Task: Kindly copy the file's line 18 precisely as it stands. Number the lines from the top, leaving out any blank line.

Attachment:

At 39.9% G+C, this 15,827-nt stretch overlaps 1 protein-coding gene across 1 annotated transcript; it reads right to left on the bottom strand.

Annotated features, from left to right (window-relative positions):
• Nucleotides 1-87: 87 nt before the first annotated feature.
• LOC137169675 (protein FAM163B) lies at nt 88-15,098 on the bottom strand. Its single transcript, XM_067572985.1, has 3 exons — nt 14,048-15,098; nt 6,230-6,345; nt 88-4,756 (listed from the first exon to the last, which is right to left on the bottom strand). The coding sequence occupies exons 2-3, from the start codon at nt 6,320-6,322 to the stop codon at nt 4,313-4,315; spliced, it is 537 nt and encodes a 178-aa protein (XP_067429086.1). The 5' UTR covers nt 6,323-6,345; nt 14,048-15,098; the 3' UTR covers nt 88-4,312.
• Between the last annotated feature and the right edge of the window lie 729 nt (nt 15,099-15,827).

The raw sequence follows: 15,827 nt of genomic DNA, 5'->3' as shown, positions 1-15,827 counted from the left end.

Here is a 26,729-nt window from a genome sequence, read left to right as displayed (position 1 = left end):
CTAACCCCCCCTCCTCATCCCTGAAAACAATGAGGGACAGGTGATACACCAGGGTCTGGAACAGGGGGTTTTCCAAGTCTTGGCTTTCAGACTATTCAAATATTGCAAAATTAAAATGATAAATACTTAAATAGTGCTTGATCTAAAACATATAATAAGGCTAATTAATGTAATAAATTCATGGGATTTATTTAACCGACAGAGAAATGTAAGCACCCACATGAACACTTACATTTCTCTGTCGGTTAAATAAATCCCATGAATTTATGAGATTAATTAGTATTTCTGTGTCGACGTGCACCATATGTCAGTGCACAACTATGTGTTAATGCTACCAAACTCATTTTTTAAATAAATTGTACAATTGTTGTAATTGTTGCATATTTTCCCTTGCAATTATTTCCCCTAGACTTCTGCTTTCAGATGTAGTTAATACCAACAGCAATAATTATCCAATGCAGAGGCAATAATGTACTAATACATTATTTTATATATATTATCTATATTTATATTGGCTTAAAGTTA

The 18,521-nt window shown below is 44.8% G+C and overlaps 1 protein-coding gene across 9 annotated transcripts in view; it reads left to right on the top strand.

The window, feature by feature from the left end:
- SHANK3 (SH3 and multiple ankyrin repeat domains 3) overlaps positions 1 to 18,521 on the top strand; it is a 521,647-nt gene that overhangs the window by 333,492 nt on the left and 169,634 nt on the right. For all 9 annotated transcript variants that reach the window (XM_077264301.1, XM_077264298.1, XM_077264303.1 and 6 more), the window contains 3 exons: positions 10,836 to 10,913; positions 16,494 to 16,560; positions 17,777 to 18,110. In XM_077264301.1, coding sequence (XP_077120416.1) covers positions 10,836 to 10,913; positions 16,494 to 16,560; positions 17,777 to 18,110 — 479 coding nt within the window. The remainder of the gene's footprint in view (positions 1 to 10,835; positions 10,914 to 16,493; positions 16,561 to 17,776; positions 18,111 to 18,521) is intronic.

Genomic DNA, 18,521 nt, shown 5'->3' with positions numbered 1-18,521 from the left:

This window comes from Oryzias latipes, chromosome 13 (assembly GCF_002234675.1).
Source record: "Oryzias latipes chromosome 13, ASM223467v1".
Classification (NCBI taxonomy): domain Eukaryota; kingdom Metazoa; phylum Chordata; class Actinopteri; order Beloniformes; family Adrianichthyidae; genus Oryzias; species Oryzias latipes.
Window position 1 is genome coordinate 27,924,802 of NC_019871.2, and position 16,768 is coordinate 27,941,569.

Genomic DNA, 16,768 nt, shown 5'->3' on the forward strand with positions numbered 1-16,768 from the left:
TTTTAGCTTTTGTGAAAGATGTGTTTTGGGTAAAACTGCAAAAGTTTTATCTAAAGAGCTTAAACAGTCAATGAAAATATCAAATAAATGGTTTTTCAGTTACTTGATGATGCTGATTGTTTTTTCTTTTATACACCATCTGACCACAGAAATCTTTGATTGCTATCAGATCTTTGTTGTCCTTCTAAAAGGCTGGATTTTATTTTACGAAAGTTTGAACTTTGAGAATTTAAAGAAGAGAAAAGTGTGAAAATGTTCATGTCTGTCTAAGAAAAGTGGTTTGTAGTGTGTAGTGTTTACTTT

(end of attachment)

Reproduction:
TTTTAGCTTTTGTGAAAGATGTGTTTTGGGTAAAACTGCAAAAGTTTTATCTAAAGAGCTTAAACAGTCAATGAAAATATCAAATAAATGGTTTTTCAGTTACTTGATGATGCTGATTGTTTTTTCTTTTATACACCATCTGACCACAGAAATCTTTGATTGCTATCAGATCTTTGTTGTCCTTCTAAAAGGCTGGATTTTATTTTACGAAAGTTTGAACTTTGAGAATTTAAAGAAGAGAAAAGTGTGAAAATGTTCATGTCTGTCTAAGAAAAGTGGTTTGTAGTGTGTAGTGTTTACTTT